So far it has been a tug-of-war over who gets to hold the Wee Baby T, so the idea of putting him down is a foreign one. But sometimes you just want to eat, shower, or do the dishes when no one is around to lend a hand. Enter the Rock & Glide.
When I first put T down in the rock & glide and turned it on he was NOT impressed. It broke my heart because out of all the items we bought I had to work hardest to justify this one. “It’s essential; he’ll love it! We can actually get stuff done without having to hold on to him all the time!”. Fortunately after a couple of weeks he has grown to tolerate it (dare I say enjoy it?), and he will even doze off in the seat while we have dinner or if company comes over.
The Rock & Glide does what it says on the tin. Plugged in to the base, the seat will glide back and forth or side to side with 3 varying speeds and a selection of peaceful nature sounds or lullabies. Separate the seat from the base and it rocks effortlessly on plastic runners (with a little manual intervention). The seat also has a battery operated vibration unit, but as I mentioned in a previous post, T doesn’t appreciate that very much.
The unit itself takes up a substantial amount of space – about 8 square feet. Not something that just goes in the closet and comes out when you need it, which is unfortunate since you will probably only use it for about an hour a day.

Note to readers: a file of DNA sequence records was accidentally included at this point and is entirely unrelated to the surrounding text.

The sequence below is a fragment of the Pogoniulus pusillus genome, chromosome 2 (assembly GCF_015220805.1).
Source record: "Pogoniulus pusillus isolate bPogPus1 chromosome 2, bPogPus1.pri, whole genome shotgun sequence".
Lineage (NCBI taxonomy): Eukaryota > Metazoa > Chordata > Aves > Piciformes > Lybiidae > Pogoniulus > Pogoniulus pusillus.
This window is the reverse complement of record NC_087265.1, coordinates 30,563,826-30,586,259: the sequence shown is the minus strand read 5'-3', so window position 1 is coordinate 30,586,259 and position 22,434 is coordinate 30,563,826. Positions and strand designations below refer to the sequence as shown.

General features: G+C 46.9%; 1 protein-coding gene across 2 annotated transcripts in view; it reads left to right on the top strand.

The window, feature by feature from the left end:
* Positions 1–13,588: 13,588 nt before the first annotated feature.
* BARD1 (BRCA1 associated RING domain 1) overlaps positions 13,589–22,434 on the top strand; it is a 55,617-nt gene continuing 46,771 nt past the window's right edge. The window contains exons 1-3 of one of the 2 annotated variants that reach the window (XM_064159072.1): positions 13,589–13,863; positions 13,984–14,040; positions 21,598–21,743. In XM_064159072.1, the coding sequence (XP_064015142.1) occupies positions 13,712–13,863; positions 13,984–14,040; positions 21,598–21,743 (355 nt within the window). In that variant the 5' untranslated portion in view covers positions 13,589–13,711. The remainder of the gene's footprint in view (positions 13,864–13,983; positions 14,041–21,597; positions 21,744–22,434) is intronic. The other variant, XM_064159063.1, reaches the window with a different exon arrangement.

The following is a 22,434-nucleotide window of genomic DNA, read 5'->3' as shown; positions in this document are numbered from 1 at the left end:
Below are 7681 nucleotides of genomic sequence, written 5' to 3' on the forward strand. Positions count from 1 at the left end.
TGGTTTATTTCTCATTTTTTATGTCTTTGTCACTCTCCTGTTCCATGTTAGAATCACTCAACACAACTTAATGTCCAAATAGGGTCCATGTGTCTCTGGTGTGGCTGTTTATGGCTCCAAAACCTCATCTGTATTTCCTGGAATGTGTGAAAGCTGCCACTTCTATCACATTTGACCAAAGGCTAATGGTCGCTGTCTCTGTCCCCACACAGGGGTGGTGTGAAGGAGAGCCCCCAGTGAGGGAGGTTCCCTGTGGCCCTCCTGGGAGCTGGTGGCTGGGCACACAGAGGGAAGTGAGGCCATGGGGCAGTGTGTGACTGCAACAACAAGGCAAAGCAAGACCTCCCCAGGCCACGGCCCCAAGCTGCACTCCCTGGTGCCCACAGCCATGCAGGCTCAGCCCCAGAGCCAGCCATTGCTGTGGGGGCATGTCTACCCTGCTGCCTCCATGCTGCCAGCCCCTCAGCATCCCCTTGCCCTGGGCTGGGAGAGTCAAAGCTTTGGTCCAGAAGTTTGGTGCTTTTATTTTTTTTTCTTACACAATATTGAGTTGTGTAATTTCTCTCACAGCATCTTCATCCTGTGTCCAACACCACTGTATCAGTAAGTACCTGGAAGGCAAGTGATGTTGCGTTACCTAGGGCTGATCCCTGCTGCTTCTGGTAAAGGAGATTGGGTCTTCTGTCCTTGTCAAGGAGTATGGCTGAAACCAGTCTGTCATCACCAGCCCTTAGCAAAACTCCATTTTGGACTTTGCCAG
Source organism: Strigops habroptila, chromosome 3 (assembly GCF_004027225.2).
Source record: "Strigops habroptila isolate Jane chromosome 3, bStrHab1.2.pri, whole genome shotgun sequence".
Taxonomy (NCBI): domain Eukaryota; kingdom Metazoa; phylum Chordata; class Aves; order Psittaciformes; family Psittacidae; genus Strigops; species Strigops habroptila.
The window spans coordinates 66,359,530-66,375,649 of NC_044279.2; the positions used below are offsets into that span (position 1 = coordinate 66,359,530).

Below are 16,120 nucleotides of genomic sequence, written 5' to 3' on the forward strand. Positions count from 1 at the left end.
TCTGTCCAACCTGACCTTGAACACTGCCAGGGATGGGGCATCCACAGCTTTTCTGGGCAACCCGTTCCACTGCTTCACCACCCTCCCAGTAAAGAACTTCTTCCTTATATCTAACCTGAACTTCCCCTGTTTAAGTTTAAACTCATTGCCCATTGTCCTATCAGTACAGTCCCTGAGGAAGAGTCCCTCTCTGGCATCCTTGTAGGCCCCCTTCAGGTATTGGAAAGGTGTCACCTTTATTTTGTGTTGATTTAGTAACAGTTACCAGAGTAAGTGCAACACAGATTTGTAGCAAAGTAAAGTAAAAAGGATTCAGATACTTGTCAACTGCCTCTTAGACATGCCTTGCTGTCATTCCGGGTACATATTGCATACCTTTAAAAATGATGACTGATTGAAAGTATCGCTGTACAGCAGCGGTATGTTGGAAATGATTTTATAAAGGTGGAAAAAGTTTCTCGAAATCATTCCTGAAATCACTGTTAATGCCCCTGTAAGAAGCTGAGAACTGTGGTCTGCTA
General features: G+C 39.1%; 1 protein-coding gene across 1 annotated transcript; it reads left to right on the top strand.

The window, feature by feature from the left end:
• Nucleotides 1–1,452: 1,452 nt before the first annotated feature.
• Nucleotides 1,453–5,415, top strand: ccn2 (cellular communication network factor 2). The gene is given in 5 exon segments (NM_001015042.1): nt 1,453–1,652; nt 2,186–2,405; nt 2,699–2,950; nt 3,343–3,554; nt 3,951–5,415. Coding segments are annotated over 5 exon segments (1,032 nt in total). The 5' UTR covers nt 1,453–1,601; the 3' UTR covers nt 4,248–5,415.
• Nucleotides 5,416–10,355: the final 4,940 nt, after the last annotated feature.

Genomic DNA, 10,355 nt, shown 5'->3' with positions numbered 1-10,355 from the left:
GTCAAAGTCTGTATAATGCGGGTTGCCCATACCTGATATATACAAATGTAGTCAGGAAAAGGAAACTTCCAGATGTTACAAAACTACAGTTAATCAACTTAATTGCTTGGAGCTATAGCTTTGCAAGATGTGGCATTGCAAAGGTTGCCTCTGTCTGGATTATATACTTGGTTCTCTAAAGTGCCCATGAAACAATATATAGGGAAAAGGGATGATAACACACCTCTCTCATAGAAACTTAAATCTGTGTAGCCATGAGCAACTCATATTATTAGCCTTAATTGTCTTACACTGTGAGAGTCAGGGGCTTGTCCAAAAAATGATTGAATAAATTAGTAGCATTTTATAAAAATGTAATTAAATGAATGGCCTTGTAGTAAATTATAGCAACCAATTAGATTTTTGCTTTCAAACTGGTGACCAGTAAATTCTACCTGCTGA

The Rock & Glide is fairly sturdy, yet isn’t so heavy that it can’t be moved from room to room. It was easy to put together, the instructions were fairly clear. The motor runs almost silently, and the glide function is very smooth. The materials used to make the seat are soft and machine washable, which has come in handy already.
This is where it took some convincing. The Rock & Glide cost nearly $160 at Walmart.ca, and is only supposed to be used for the child’s first 3 months, but it seems durable enough to last through multiple children if that’s your plan. If you are buying a bassinet, there really is minimal advantage to get the Rock & Glide as well. You can find a basic metal-frame bouncy seat online for around $20, and the end result will be about the same. This is one of those items that I would suggest buying 2nd hand, as it has no real safety features to be concerned over. As always, do your research for recalls before buying used baby gear!
Likelihood to recommend:
I’ve not been disappointed with the Rock & Glide, but I certainly wouldn’t buy it again. Chock this one up to experience…
Some babies love this sort of thing! What has your experience been with child seats?